You should look at this instead as a window to make changes that could save you millions.  If you answer yes to any of the following questions, you should review your estate plan with an attorney.

  • Did you get married or divorced?
  • Did your spouse pass away or become incapacitated?
  • Are there any new children in your family?
  • Did any of your beneficiaries have any of the above changes in their family, or do they have any new financial problems?
  • Are your designated fiduciaries still able to fulfill their roles?
  • Did you sell or buy any significant assets?
  • Did you move to a new state?
  • Did you retire?

To speak about any of these changes with a responsive, qualified attorney, click or call today.

Is an unsent text a valid will?

Last year in Australia a man committed suicide and was found with his phone near his body.  On the phone was a text leaving all of his worldly possessions to other relatives, not his immediate family:

Dave Nic you and Jack keep all that I have house and superannuation, put my ashes in the back garden with Trish Julie will take her stuff only she’s ok gone back to her ex AGAIN I’m beaten . A bit of cash behind TV and a bit in the bank Cash card pin 3636 MRN190162Q 10/10/2016 My will.

The Australian supreme court ruled that the message was a valid will, and the instructions in the text message were carried out.  The Australian law on what makes a will valid is similar to California.  A will must be signed and dated by the maker of the will and witnessed by two witnesses, but the court can overlook those requirements if it is satisfied that a document is meant to be the will but doesn’t meet the criteria.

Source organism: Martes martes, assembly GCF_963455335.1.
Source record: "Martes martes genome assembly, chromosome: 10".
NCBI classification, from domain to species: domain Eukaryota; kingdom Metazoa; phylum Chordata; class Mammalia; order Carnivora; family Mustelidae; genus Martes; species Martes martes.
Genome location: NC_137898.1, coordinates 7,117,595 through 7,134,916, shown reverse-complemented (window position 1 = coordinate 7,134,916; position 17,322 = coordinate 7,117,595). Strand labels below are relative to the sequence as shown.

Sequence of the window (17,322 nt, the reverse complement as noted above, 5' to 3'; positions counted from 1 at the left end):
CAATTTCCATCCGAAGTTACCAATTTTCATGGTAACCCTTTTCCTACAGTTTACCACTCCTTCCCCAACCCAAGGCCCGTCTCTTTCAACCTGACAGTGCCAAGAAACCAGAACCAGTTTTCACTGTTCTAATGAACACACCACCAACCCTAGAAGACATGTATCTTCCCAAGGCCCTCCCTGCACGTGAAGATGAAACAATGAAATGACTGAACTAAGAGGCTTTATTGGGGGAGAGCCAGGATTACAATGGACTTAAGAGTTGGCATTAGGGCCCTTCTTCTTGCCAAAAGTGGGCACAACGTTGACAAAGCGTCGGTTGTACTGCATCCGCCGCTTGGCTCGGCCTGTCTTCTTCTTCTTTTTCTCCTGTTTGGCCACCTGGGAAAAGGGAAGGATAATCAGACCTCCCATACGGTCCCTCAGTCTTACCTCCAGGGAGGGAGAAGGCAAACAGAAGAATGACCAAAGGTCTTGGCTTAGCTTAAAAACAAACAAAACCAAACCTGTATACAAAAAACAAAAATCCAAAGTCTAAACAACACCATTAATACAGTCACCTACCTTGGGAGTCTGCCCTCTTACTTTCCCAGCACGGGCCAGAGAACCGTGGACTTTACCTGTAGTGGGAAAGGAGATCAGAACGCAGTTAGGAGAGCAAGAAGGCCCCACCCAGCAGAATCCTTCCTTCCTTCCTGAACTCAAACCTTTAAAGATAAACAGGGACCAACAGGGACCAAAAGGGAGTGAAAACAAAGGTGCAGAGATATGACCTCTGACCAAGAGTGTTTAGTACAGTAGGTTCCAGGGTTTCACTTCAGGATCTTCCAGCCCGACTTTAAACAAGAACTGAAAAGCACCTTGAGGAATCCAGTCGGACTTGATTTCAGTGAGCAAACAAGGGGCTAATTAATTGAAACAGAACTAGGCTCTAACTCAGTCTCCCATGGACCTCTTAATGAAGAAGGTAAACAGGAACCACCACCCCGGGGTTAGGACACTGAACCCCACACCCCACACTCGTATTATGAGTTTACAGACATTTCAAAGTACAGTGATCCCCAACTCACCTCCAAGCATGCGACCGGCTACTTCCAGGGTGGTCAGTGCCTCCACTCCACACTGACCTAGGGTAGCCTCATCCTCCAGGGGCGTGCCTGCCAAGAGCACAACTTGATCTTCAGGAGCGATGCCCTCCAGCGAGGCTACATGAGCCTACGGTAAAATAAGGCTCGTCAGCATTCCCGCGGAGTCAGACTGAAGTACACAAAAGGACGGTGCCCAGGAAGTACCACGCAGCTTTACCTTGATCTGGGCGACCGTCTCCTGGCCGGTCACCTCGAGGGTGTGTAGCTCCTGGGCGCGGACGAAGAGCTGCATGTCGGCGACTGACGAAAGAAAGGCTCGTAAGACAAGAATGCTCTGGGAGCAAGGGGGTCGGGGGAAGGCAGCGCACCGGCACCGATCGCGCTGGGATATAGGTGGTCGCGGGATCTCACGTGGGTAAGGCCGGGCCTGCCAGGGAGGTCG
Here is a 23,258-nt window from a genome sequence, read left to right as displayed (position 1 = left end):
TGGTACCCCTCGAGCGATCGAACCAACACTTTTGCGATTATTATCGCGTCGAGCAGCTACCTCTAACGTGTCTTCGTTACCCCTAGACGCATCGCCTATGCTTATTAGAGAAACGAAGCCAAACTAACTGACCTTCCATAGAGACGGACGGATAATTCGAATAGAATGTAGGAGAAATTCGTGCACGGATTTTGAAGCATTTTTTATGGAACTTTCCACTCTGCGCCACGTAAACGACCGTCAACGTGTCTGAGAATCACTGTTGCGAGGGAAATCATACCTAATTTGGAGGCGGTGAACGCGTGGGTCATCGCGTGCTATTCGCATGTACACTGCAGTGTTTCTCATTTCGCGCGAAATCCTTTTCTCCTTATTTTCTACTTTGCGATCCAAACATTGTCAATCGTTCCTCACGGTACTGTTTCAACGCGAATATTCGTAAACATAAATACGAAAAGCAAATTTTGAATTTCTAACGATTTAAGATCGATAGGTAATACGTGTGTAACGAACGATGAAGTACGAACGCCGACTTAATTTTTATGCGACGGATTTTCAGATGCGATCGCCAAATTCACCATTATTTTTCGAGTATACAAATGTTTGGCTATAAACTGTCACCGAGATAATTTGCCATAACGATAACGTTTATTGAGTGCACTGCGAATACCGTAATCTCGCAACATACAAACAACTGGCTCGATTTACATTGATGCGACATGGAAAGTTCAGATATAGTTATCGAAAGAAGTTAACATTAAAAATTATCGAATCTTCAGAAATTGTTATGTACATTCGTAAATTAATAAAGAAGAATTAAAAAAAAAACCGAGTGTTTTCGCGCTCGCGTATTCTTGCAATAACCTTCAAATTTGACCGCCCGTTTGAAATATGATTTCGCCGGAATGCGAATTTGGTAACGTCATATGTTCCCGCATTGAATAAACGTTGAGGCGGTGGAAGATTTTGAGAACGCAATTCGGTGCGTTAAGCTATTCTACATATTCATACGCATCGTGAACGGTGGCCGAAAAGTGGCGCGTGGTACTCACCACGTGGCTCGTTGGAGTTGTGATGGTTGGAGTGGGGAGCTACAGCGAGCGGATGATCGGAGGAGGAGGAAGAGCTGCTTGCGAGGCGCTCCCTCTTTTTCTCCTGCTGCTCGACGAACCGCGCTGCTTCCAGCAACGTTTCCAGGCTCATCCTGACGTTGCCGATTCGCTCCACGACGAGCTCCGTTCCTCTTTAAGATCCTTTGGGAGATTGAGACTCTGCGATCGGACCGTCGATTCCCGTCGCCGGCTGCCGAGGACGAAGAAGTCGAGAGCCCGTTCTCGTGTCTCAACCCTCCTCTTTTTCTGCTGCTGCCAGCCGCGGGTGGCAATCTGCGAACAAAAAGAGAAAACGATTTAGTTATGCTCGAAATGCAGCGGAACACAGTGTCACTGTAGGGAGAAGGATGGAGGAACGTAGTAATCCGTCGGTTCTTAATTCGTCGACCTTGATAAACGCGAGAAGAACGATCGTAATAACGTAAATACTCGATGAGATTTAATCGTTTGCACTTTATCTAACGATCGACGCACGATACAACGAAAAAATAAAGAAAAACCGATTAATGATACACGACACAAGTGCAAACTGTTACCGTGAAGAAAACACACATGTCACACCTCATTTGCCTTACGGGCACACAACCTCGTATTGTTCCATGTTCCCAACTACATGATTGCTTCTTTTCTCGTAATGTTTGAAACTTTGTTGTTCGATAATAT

In that case, there was enough outside evidence to satisfy the court that the will was valid.

Given the general attitude of California cases, California courts are unlikely to find an unsent text to be a valid will.  If nobody witnesses the will, it must be handwritten, signed, and the court must be able to figure out the date of the will.

The court can (but does not usually) ignore these requirements if the writer doesn’t meet them entirely, but even then the will must be signed.  California allows for digital signatures, but an unsent text message is not a digital signature.  Most of the relevant code sections are here.

Either way, it would be an expensive lawsuit in California with claims from both the widow and the other family members.  Even if the man had followed the California instructions for a holographic will,  it would not be cut and dry, and his assets would be subject to probate.

This whole situation could all be avoided by a few hours of preplanning.  Even when using a form will, consulting an attorney will ensure that everything is correctly filled out.  Don’t leave the future of your loved ones to chance.

Why does probate cost so much?

Earlier this week I wrote about how probate costs run into the tens of thousands even for homeowners that only have a condo.   The family I met last week was understandably angry at the idea of probate.  Why do you have to pay the government tens of thousands of dollars when you die just to give your house to your children?  The answer is you don’t, but only with proper planning, and a will is usually not enough.